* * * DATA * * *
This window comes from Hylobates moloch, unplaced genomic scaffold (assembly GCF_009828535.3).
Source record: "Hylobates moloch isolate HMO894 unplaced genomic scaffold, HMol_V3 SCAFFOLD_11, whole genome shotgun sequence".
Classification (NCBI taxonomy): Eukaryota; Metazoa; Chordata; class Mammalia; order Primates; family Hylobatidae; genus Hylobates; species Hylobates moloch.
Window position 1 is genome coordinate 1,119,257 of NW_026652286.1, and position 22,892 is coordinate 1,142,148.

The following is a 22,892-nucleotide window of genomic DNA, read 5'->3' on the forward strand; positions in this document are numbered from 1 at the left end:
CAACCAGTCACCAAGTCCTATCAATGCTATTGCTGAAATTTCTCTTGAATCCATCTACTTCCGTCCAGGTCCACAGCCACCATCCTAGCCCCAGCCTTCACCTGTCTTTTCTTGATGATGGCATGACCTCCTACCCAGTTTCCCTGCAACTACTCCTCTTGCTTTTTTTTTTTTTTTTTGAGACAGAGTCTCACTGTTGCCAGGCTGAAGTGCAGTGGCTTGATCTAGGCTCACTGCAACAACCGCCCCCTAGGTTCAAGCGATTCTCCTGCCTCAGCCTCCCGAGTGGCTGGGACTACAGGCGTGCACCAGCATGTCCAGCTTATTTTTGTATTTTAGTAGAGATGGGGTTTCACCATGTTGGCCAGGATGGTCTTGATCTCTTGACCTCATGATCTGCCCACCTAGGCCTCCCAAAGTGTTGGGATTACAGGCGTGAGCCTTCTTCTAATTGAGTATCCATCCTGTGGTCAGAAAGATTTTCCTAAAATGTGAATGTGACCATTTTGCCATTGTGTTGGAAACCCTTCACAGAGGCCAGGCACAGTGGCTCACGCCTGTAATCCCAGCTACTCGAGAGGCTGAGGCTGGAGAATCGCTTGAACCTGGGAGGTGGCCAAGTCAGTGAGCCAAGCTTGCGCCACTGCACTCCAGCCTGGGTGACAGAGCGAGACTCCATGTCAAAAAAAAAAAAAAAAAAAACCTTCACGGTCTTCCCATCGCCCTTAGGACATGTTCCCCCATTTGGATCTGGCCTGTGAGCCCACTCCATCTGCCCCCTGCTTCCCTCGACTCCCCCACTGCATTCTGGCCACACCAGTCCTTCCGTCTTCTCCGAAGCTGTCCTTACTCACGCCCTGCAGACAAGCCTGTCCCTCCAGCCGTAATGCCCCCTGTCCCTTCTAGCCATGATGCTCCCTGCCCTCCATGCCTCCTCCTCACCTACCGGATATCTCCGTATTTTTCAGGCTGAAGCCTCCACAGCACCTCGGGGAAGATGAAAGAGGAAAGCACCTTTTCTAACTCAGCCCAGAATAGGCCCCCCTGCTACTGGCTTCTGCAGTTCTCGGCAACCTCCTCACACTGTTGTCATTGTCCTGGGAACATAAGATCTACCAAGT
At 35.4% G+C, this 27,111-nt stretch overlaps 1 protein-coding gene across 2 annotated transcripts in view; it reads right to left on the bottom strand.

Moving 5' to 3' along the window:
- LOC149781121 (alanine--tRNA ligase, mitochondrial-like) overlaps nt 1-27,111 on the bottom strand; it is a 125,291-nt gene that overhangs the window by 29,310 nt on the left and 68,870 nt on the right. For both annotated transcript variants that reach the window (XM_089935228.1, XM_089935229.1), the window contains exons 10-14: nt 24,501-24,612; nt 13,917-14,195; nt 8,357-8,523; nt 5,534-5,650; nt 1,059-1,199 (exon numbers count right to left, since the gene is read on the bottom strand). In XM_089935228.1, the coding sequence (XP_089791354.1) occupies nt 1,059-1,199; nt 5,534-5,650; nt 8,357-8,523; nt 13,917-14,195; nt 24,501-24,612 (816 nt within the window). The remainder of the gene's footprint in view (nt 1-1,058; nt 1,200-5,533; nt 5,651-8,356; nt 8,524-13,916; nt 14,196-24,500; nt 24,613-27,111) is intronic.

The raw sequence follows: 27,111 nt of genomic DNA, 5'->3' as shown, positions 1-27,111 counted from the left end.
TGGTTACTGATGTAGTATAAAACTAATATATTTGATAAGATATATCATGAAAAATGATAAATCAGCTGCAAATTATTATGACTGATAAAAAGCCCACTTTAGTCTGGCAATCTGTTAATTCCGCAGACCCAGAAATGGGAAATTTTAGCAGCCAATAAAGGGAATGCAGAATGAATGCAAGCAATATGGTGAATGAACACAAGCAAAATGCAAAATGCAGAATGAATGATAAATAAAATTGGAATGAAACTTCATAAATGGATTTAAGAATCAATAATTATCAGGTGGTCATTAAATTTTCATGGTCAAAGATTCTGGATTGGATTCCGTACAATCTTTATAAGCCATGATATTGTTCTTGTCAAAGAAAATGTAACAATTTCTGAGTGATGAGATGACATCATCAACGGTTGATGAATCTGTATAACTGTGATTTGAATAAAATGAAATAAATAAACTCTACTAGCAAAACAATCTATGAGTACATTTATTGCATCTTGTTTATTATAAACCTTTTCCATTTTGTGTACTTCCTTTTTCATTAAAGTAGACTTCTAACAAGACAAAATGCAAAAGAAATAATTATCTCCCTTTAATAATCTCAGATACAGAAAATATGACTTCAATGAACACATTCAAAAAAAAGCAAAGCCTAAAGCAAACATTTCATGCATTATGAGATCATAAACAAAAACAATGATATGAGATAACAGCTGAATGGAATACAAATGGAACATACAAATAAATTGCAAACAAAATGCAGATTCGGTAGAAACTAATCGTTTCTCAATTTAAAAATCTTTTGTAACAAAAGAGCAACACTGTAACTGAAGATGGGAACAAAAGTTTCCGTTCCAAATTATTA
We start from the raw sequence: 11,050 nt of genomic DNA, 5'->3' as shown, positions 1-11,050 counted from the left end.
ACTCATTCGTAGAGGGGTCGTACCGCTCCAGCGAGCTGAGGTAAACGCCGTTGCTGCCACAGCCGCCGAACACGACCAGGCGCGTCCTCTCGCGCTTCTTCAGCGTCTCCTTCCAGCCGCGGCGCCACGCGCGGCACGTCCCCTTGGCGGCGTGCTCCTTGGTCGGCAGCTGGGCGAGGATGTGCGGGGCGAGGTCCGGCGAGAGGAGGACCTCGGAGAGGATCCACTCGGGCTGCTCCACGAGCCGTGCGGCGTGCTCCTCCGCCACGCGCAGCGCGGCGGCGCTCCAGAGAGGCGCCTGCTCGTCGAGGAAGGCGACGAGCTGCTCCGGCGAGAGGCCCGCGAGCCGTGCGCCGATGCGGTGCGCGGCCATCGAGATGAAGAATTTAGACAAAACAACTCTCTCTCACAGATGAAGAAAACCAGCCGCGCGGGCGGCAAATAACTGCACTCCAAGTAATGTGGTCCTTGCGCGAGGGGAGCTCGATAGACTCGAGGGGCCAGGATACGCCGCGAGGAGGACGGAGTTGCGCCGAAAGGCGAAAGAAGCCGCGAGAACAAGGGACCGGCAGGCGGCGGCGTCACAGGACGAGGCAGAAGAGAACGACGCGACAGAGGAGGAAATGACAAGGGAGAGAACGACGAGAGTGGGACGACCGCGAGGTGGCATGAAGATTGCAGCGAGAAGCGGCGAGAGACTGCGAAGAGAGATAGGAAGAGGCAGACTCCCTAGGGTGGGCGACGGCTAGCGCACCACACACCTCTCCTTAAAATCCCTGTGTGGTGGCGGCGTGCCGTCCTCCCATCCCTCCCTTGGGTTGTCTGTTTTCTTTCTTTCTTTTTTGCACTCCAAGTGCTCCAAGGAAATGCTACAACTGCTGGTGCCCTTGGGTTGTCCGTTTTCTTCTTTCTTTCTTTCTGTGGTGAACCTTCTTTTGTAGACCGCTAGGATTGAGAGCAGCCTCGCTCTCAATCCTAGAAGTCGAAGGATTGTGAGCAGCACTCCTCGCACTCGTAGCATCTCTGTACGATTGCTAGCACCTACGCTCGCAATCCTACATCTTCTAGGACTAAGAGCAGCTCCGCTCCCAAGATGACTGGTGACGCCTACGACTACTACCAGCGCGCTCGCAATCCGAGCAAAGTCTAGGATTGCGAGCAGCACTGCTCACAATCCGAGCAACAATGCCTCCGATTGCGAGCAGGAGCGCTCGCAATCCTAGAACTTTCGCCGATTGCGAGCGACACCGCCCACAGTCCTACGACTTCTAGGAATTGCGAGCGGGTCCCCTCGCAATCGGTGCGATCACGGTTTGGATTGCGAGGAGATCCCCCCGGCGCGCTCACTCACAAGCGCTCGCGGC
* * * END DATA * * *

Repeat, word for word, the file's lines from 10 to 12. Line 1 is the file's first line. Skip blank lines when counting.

The raw sequence follows: 27,111 nt of genomic DNA, 5'->3' as shown, positions 1-27,111 counted from the left end.
TGGTTACTGATGTAGTATAAAACTAATATATTTGATAAGATATATCATGAAAAATGATAAATCAGCTGCAAATTATTATGACTGATAAAAAGCCCACTTTAGTCTGGCAATCTGTTAATTCCGCAGACCCAGAAATGGGAAATTTTAGCAGCCAATAAAGGGAATGCAGAATGAATGCAAGCAATATGGTGAATGAACACAAGCAAAATGCAAAATGCAGAATGAATGATAAATAAAATTGGAATGAAACTTCATAAATGGATTTAAGAATCAATAATTATCAGGTGGTCATTAAATTTTCATGGTCAAAGATTCTGGATTGGATTCCGTACAATCTTTATAAGCCATGATATTGTTCTTGTCAAAGAAAATGTAACAATTTCTGAGTGATGAGATGACATCATCAACGGTTGATGAATCTGTATAACTGTGATTTGAATAAAATGAAATAAATAAACTCTACTAGCAAAACAATCTATGAGTACATTTATTGCATCTTGTTTATTATAAACCTTTTCCATTTTGTGTACTTCCTTTTTCATTAAAGTAGACTTCTAACAAGACAAAATGCAAAAGAAATAATTATCTCCCTTTAATAATCTCAGATACAGAAAATATGACTTCAATGAACACATTCAAAAAAAAGCAAAGCCTAAAGCAAACATTTCATGCATTATGAGATCATAAACAAAAACAATGATATGAGATAACAGCTGAATGGAATACAAATGGAACATACAAATAAATTGCAAACAAAATGCAGATTCGGTAGAAACTAATCGTTTCTCAATTTAAAAATCTTTTGTAACAAAAGAGCAACACTGTAACTGAAGATGGGAACAAAAGTTTCCGTTCCAAATTATTA
We start from the raw sequence: 11,050 nt of genomic DNA, 5'->3' as shown, positions 1-11,050 counted from the left end.